Cold air distribution systems can offer greater energy, load, and space savings relative to competing systems due to smaller duct and fan size requirements. With a cold air distribution system, both the supply air temperature and flow rate are lower than in conventional systems for the same cooling load. In this study a simple room was examined for analysing the cold air jet, and at the end resulting values were compared with some characteristic parameters, which are called as nondimensionel numbers. During the year, the jet characteristics examined were the momentum, tempreture and velocity profiles of attached ceiling jets, and the governing parameters and location of jet seperation. In the first Chapter of this thesis, we defined firstly the cold air jet which is very simple explained. Cold air jets are colder than the room temperature. Therefore, when the jet thrown from the diffuser, it will drop some distance later. This is going to be discuss in the following parts. The jets thrown from the diffuser, have different characteristics. This means that, cold air jets have different characteristics when they are supplied from different types of diffuser, or under different conditions (initial air temperature, room geometry and size, supply direction, etc.). When the temperature of supplying air jet is equal to the temperature of the air in the room, the jet is called an "isothermal jet". When there is temperature difference between the incoming air jet and the room air, the jet is called a "nonisothermal jet". When the jet discharging into a large open space (not influenced by walls and ceiling), the jet is called a "free jet", whereas when the incoming air jet is attached to a ceiling or wall, it is called an "attached jet". It has been shown that by experimental and computational results, existing cold air jets has two-dimensional characteristics. Because of this reason, we can analyze the cold air jets on Cartesian coordinate both in numeric and analytic methods. In the second Chapter, the behavior of cold air jets, specifically jet throw and separation, for application to cold air distribution system were examined. It is presented a simple model of jet separation, develop throw(velocity - distance) equations for cold air jets. The results show how the jet mixing and separation are related to the momentum and the cooling capacity of the jet. Also, there is a nondimensionel parameter which is called Archimed number. Definition of Archimed number is the ratio of the buoyancy to inertia forces of the supply jet. A direct relationship between the separation point and the Archimed number is developed. However, there is a need to know more about how conventional diffüsers perform in a cold air application as the room- jet temperature difference is increased, and mass flow rate is decreased. For thermal comfort, there is a need to have more xu information about the relationship between the throw (distance to a specified) and the separation of the jet. The jet throw is usually defined as the distance from the diffuser outlet to the location where centerline velocity has decreased to a specified terminal velocities. For a cold air jet, through the flow, four main region can be recognized. Zone 1 : A short zone near the orifice where the maximum velocity is very closed to the discharged velocity. Zone 2 : A transition zone where the maximum velocity varies inversely as the square root of the distance from the diffuser. Zone 3 : An extensive zone (called fully established turbulent zone) where the maximum velocity varies inversely as the distance from the diffuser. Zone 4: A terminal zone where the jet decays rapidly into large scale turbulence or eddies. In application of air supply jets to ventilation and air conditioning the important parts of the jet are zones 2 and 3. Zone three of the jet expansion is the characteristic zone for most diffusers. In this zone the flow behaves as if it was generated by a point source. Centerline velocities have always been considered the most important jet characteristic for ventilation design, as they are the basis for the throw evaluation. For isothermal jets in the centerline velocities definition, the density ratio is negligible. The centerline velocity in the jet at a certain distance x from the outlet depends on the jet momentum.lt is seen that, jets from different sizes of the same type of diffuser will produce the same velocities at a given distance from the diffuser, if the jets have the same momentum. For the supply of cold air, temperature at the jet centerline must also be considered. The jet outlet velocity will need to be increased by the same proportion that the temperature difference is increased. The velocity increase can be accomplished by a decrease in the diffuser area. Some cases of the increased outlet velocity are increased energy demand for the jet, in proportion to the increased velocity. On the other hand, using a force balance applied to a simple model, the separation distance can be related to the jet momentum, density, and room cooling load. Separation occurs when the negative buoyancy force, due to the temperature difference in the jet is larger than the attachment force The upward attachment force, F^^ on a segment of the jet is proportional to M/x, so Coanda force decreases with increasing x. From Archimeds principle, the downward gravitational force on a segment of the jet is proportional to the volume and temperature difference of the jet. This shows that the gravitational force goes as Qx/M!/2, increasing linearly with distance. At any distance x, the ratio between the Coanda force and the gravitational force is proportional to momentum flow, and inversely proportional to cooling capacity. xni The jet separates from the ceiling at some critical ratio of Coanda and gravitational forces. Finally, Archimed number which is the ratio of buoyancy to inertia forces can be expressed below. Ar = g3A60 (1) This nondimensional number will be discussed and compare with the other results later on. In Chapter 3, laminar and turbulence flow are explaning for incompressible fluids. First of all, it was looked the governing equations both for laminar and turbulence cases. If we quik look the equations below, we can understand the other part of study. Laminar Flow Case (governing equations-cartesian coordinates) Mass Conservation 1- - = 0 dx dy (2) Momentum Equations: du du dxx ÖP \dt ox dy) dx rd2xx ] d2^.dx2+dy2) (3) (8w 8v d\] ÖP (d2v dV - + u - + v - = + u - r + - r Ut dx dy) dx \dx2 dy2) (4) Energy Equation dl dl 8T + u - + v- ^2 a2T azT 2 tA +. dt dx dyj p cp v d x dy J (5) Turbulence Flow Case (governing equations-cartesian coordinates) Mass Conservation : p - * - - = 0 dx: (6) Momentum Equation : p au± cm at Jax; ?iJ dx.. au dx. d? 'dx, +P& (7) Energy Equation : P rdi TT di) Kdt 'dx.j (\i dT dX: iV Prax.- -pUiT (8) These equations help us to predict the unknown variable dependent u, v, T, k, e values.For turbulent case there are more equations we need.If we briefly explain these equations we must write them. xiv In order to solve enclosed problem for turbulance the common method from Boussinessq is called eddy viscosity aproximation. According to this method Reynold stress are written below: -UjUj = v, aiL dV \ J-+ dx; dXi 3,J (9) In this equation turbulent viscosity, v, and turbulent Prandtl number at are properties of flow, not fluid. Modelling turbulence is widely investigated subject especially in the last two decades, as a result of rapid developmants in computers and numerical methods. One of these models, called "k-e" model, is very comman, and also forms the fundemantals of the model developed in this thesis. In Chapter 3, fundemantals of k-e model are explained. In this method, the following governing equations are used : dk TT Ök Ö fv, dk] - + Uj = - dt dx; oXj ^ak d x.J + vt fau, sUjI dxs ?+? OX, au; 6X; -8 (10) de ds ~dt+ 'axT vt 5 s dxAGa dx,. + v, 1 + ? ox, dxj ?^-^T-^ıT Ol) ox, k k and solved. The reason for accepting turbulent kinetic energy as the velocity scale and the definition of turbulent kinetic energy is given. Two additional transport equations for turbulent kinetic energy k, and the dissipation of turbulent kinetic energy are solved together with the governing equations. These equations and emprical constants and coefficients are presented in the thesis. Then the insufficiency of this model in flows with low Reynolds numbers are described. Since the analytical solution is imposible, the difficulties for solving k-e turbulent model should be overcome. For that reason modified models developed by various researchers. These developed models are called 'low Reynolds number models" For this model, the differantial equations for turbulent kinetic energy and the dissipation of turbulant kinetic energy are shown below. Dk Dt i a PaXj + "? ak OX: + u.au. P 5XJ f au; au^ L + i ax= ax; -e + D (12) Ds 1 a Dt paxj + fiCel e u,, aUj k p ax= au} au^ -+ IdXj dxj k (13) v, = f"c" - (14) xv Numerical solution consists of discretization by finite difference method and an iterative solution by the means of the code developed in this study. The general form of the dicretized differential equations, variable dependent and independent sources, the flow diagram of the code and the grid distribution are present in the Chapter 4. Grids are generated in such a way that dimensions of the control volumes are very tiny near the walls and they become coarser towords the core region. The grid field is a staggered one that means vectorial dependent variables have been defined at the grid points. In the code, the Power Law Differencing Scheme Method, PLDS, for the convection terms and Semi - Implicit Pressure Linkage Method, SIMPLE, for the pressure correction have been used. Both of these methods are discribed briefly. Also, underrelaxation equations and factors for every variable, and the convergence criteria are the subjects discussed. General boundry conditions are given in Chapter 5. At the walls, velocity, pressure, and turbulent kinetic energy equal to zero; dissipation of kinetic energy, temperature at the horizontol walls are all zero gradiends, while the temperature values at the vertical walls are taken as constant. At inlet, velocity, temperature variables are constant, turbulent kinetic energy is a function of inlet velocity and dissipation of turbulant kinetic energy is a function of the turbulant kinetic at the inlet, while the pressure gradient equals to zero. At outlet section all the dependent variables, except pressure, equal to constant fluxes while the pressure has zero gradient. The results we get, compared between the nondimensional numbers Ar, Re ve Fr. Fr = - 7 r- (Froud number) (15) gs T. V T. oda- US Re = - (Reynolds number) (16) Firstly, when increasing Re, the seperation distance reducing. This means that, since Re number is a charecteristics of turbulence, that result is obvious. Similarly, as the Ar number is increasing, the seperation distance is reducing. It means, the effect of buoyancy into turbulence is very strong. In addition, as the Fr decreasing, seperation distance decreasing as well. This result, completely opposite with the second result.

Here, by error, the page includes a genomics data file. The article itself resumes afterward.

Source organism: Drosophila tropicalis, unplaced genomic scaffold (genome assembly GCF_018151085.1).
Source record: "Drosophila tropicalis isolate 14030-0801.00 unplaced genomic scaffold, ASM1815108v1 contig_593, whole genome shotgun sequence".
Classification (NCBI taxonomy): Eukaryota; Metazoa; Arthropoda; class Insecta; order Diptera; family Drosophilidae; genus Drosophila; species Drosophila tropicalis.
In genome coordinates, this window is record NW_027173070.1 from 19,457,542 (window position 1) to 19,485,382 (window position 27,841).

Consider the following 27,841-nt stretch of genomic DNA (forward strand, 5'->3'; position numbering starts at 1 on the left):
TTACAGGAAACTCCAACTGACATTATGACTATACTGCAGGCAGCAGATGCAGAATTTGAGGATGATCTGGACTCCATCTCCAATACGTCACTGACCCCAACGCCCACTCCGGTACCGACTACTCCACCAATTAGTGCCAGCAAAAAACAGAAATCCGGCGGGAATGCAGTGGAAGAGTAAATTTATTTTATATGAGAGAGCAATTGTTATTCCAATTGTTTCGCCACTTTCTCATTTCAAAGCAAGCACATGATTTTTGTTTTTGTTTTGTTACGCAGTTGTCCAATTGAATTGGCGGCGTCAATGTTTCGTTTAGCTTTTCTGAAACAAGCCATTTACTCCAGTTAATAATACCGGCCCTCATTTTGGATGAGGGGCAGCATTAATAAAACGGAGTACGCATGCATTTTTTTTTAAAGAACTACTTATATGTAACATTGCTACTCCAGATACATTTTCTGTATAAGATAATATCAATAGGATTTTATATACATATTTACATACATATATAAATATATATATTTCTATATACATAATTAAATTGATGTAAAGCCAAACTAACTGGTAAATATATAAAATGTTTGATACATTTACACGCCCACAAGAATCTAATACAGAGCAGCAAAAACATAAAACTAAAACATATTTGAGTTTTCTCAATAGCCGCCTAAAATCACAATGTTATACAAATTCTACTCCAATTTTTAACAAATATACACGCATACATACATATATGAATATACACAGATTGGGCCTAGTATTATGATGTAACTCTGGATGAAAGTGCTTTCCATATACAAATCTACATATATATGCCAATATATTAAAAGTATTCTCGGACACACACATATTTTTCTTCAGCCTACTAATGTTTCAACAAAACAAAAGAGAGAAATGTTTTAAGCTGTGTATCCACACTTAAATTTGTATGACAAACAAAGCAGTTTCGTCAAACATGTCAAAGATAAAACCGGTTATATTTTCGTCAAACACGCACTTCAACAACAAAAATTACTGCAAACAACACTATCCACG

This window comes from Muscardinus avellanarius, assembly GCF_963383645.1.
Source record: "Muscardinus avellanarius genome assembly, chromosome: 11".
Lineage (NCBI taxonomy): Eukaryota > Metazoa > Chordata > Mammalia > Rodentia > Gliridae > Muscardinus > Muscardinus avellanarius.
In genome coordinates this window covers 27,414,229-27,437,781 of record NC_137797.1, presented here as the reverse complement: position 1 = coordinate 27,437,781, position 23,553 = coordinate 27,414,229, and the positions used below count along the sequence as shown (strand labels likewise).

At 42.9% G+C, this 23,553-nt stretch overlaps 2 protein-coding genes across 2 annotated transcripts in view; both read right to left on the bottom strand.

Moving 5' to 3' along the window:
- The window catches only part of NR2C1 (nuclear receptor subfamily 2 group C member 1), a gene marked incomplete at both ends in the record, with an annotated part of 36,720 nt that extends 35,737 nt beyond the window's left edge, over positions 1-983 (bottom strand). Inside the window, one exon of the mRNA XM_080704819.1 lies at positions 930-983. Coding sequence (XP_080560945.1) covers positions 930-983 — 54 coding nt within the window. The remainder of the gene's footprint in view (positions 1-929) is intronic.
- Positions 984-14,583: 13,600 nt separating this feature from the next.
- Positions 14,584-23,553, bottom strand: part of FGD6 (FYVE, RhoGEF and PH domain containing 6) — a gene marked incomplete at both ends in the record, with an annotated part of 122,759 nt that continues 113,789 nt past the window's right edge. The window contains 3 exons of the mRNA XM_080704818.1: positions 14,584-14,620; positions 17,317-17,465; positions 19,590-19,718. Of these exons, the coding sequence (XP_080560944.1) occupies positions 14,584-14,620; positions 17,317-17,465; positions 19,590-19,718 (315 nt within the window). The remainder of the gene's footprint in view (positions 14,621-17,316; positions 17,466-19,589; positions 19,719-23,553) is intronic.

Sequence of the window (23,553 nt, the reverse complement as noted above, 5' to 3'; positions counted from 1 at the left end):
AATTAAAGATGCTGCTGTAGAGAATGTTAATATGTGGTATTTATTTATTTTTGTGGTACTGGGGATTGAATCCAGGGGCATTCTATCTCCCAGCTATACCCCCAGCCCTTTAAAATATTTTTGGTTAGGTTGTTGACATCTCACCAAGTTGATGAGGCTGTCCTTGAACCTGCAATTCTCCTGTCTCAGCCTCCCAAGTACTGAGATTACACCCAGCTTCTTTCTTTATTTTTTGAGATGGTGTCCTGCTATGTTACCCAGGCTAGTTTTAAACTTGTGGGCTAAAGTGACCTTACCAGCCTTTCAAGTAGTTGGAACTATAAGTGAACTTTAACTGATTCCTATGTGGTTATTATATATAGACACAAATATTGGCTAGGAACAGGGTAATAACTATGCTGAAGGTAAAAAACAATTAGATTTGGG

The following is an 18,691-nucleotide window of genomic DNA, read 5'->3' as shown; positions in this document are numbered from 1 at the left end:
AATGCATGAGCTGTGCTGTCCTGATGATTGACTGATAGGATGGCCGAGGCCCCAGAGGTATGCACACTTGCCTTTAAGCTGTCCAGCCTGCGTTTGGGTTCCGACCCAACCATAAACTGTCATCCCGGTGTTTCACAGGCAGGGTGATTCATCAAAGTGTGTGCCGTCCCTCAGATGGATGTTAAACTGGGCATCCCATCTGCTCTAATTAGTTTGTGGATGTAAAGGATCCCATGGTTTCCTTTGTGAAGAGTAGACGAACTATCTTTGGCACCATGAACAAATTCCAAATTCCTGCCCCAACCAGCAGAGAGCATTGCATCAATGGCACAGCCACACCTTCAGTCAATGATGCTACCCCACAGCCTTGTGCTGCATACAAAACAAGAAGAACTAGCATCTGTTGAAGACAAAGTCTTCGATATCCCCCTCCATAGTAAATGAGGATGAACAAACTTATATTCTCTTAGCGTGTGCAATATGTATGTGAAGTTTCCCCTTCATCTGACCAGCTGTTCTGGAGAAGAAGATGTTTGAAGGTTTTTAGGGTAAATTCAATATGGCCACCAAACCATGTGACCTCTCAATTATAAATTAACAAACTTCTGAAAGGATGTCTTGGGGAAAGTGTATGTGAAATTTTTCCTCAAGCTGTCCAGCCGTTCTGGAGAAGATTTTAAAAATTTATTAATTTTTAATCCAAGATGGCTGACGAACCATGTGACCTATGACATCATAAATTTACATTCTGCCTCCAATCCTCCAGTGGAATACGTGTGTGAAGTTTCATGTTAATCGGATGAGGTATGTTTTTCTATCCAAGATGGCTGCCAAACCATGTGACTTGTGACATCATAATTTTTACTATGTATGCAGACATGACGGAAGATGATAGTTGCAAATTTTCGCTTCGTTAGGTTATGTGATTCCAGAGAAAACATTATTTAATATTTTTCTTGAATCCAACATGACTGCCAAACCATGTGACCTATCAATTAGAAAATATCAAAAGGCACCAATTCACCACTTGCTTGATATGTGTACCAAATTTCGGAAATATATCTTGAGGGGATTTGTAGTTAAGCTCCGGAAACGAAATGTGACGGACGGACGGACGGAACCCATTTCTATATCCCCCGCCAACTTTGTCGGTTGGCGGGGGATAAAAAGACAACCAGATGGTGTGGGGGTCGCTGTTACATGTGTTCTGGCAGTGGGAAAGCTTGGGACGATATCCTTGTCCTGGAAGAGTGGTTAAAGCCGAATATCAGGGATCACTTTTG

Cold air distribution systems can offer greater energy, load, and space savings relative to competing systems due to smaller duct and fan size requirements. With a cold air distribution system, both the supply air temperature and flow rate are lower than in conventional systems for the same cooling load. In this study a simple room was examined for analysing the cold air jet, and at the end resulting values were compared with some characteristic parameters, which are called as nondimensionel numbers. During the year, the jet characteristics examined were the momentum, tempreture and velocity profiles of attached ceiling jets, and the governing parameters and location of jet seperation. In the first Chapter of this thesis, we defined firstly the cold air jet which is very simple explained. Cold air jets are colder than the room temperature. Therefore, when the jet thrown from the diffuser, it will drop some distance later. This is going to be discuss in the following parts. The jets thrown from the diffuser, have different characteristics. This means that, cold air jets have different characteristics when they are supplied from different types of diffuser, or under different conditions (initial air temperature, room geometry and size, supply direction, etc.). When the temperature of supplying air jet is equal to the temperature of the air in the room, the jet is called an "isothermal jet". When there is temperature difference between the incoming air jet and the room air, the jet is called a "nonisothermal jet". When the jet discharging into a large open space (not influenced by walls and ceiling), the jet is called a "free jet", whereas when the incoming air jet is attached to a ceiling or wall, it is called an "attached jet". It has been shown that by experimental and computational results, existing cold air jets has two-dimensional characteristics. Because of this reason, we can analyze the cold air jets on Cartesian coordinate both in numeric and analytic methods. In the second Chapter, the behavior of cold air jets, specifically jet throw and separation, for application to cold air distribution system were examined. It is presented a simple model of jet separation, develop throw(velocity - distance) equations for cold air jets. The results show how the jet mixing and separation are related to the momentum and the cooling capacity of the jet. Also, there is a nondimensionel parameter which is called Archimed number. Definition of Archimed number is the ratio of the buoyancy to inertia forces of the supply jet. A direct relationship between the separation point and the Archimed number is developed. However, there is a need to know more about how conventional diffüsers perform in a cold air application as the room- jet temperature difference is increased, and mass flow rate is decreased. For thermal comfort, there is a need to have more xu information about the relationship between the throw (distance to a specified) and the separation of the jet. The jet throw is usually defined as the distance from the diffuser outlet to the location where centerline velocity has decreased to a specified terminal velocities. For a cold air jet, through the flow, four main region can be recognized. Zone 1 : A short zone near the orifice where the maximum velocity is very closed to the discharged velocity. Zone 2 : A transition zone where the maximum velocity varies inversely as the square root of the distance from the diffuser. Zone 3 : An extensive zone (called fully established turbulent zone) where the maximum velocity varies inversely as the distance from the diffuser. Zone 4: A terminal zone where the jet decays rapidly into large scale turbulence or eddies. In application of air supply jets to ventilation and air conditioning the important parts of the jet are zones 2 and 3. Zone three of the jet expansion is the characteristic zone for most diffusers. In this zone the flow behaves as if it was generated by a point source. Centerline velocities have always been considered the most important jet characteristic for ventilation design, as they are the basis for the throw evaluation. For isothermal jets in the centerline velocities definition, the density ratio is negligible. The centerline velocity in the jet at a certain distance x from the outlet depends on the jet momentum.lt is seen that, jets from different sizes of the same type of diffuser will produce the same velocities at a given distance from the diffuser, if the jets have the same momentum. For the supply of cold air, temperature at the jet centerline must also be considered. The jet outlet velocity will need to be increased by the same proportion that the temperature difference is increased. The velocity increase can be accomplished by a decrease in the diffuser area. Some cases of the increased outlet velocity are increased energy demand for the jet, in proportion to the increased velocity. On the other hand, using a force balance applied to a simple model, the separation distance can be related to the jet momentum, density, and room cooling load. Separation occurs when the negative buoyancy force, due to the temperature difference in the jet is larger than the attachment force The upward attachment force, F^^ on a segment of the jet is proportional to M/x, so Coanda force decreases with increasing x. From Archimeds principle, the downward gravitational force on a segment of the jet is proportional to the volume and temperature difference of the jet. This shows that the gravitational force goes as Qx/M!/2, increasing linearly with distance. At any distance x, the ratio between the Coanda force and the gravitational force is proportional to momentum flow, and inversely proportional to cooling capacity. xni The jet separates from the ceiling at some critical ratio of Coanda and gravitational forces. Finally, Archimed number which is the ratio of buoyancy to inertia forces can be expressed below. Ar = g3A60 (1) This nondimensional number will be discussed and compare with the other results later on. In Chapter 3, laminar and turbulence flow are explaning for incompressible fluids. First of all, it was looked the governing equations both for laminar and turbulence cases. If we quik look the equations below, we can understand the other part of study. Laminar Flow Case (governing equations-cartesian coordinates) Mass Conservation 1- - = 0 dx dy (2) Momentum Equations: du du dxx ÖP \dt ox dy) dx rd2xx ] d2^.dx2+dy2) (3) (8w 8v d\] ÖP (d2v dV - + u - + v - = + u - r + - r Ut dx dy) dx \dx2 dy2) (4) Energy Equation dl dl 8T + u - + v- ^2 a2T azT 2 tA +. dt dx dyj p cp v d x dy J (5) Turbulence Flow Case (governing equations-cartesian coordinates) Mass Conservation : p - * - - = 0 dx: (6) Momentum Equation : p au± cm at Jax; ?iJ dx.. au dx. d? 'dx, +P& (7) Energy Equation : P rdi TT di) Kdt 'dx.j (\i dT dX: iV Prax.- -pUiT (8) These equations help us to predict the unknown variable dependent u, v, T, k, e values.For turbulent case there are more equations we need.If we briefly explain these equations we must write them. xiv In order to solve enclosed problem for turbulance the common method from Boussinessq is called eddy viscosity aproximation. According to this method Reynold stress are written below: -UjUj = v, aiL dV \ J-+ dx; dXi 3,J (9) In this equation turbulent viscosity, v, and turbulent Prandtl number at are properties of flow, not fluid. Modelling turbulence is widely investigated subject especially in the last two decades, as a result of rapid developmants in computers and numerical methods. One of these models, called "k-e" model, is very comman, and also forms the fundemantals of the model developed in this thesis. In Chapter 3, fundemantals of k-e model are explained. In this method, the following governing equations are used : dk TT Ök Ö fv, dk] - + Uj = - dt dx; oXj ^ak d x.J + vt fau, sUjI dxs ?+? OX, au; 6X; -8 (10) de ds ~dt+ 'axT vt 5 s dxAGa dx,. + v, 1 + ? ox, dxj ?^-^T-^ıT Ol) ox, k k and solved. The reason for accepting turbulent kinetic energy as the velocity scale and the definition of turbulent kinetic energy is given. Two additional transport equations for turbulent kinetic energy k, and the dissipation of turbulent kinetic energy are solved together with the governing equations. These equations and emprical constants and coefficients are presented in the thesis. Then the insufficiency of this model in flows with low Reynolds numbers are described. Since the analytical solution is imposible, the difficulties for solving k-e turbulent model should be overcome. For that reason modified models developed by various researchers. These developed models are called 'low Reynolds number models" For this model, the differantial equations for turbulent kinetic energy and the dissipation of turbulant kinetic energy are shown below. Dk Dt i a PaXj + "? ak OX: + u.au. P 5XJ f au; au^ L + i ax= ax; -e + D (12) Ds 1 a Dt paxj + fiCel e u,, aUj k p ax= au} au^ -+ IdXj dxj k (13) v, = f"c" - (14) xv Numerical solution consists of discretization by finite difference method and an iterative solution by the means of the code developed in this study. The general form of the dicretized differential equations, variable dependent and independent sources, the flow diagram of the code and the grid distribution are present in the Chapter 4. Grids are generated in such a way that dimensions of the control volumes are very tiny near the walls and they become coarser towords the core region. The grid field is a staggered one that means vectorial dependent variables have been defined at the grid points. In the code, the Power Law Differencing Scheme Method, PLDS, for the convection terms and Semi - Implicit Pressure Linkage Method, SIMPLE, for the pressure correction have been used. Both of these methods are discribed briefly. Also, underrelaxation equations and factors for every variable, and the convergence criteria are the subjects discussed. General boundry conditions are given in Chapter 5. At the walls, velocity, pressure, and turbulent kinetic energy equal to zero; dissipation of kinetic energy, temperature at the horizontol walls are all zero gradiends, while the temperature values at the vertical walls are taken as constant. At inlet, velocity, temperature variables are constant, turbulent kinetic energy is a function of inlet velocity and dissipation of turbulant kinetic energy is a function of the turbulant kinetic at the inlet, while the pressure gradient equals to zero. At outlet section all the dependent variables, except pressure, equal to constant fluxes while the pressure has zero gradient. The results we get, compared between the nondimensional numbers Ar, Re ve Fr. Fr = - 7 r- (Froud number) (15) gs T. V T. oda- US Re = - (Reynolds number) (16) Firstly, when increasing Re, the seperation distance reducing. This means that, since Re number is a charecteristics of turbulence, that result is obvious. Similarly, as the Ar number is increasing, the seperation distance is reducing. It means, the effect of buoyancy into turbulence is very strong. In addition, as the Fr decreasing, seperation distance decreasing as well. This result, completely opposite with the second result.

##### Açıklama

Tez (Yüksek Lisans) -- İstanbul Teknik Üniversitesi, Fen Bilimleri Enstitüsü, 1998

Thesis (M.Sc.) -- İstanbul Technical University, Institute of Science and Technology, 1998

Thesis (M.Sc.) -- İstanbul Technical University, Institute of Science and Technology, 1998

##### Anahtar kelimeler

Sayısal modelleme,
Soğuk hava jeti,
Numerical modelling,
Cold air jet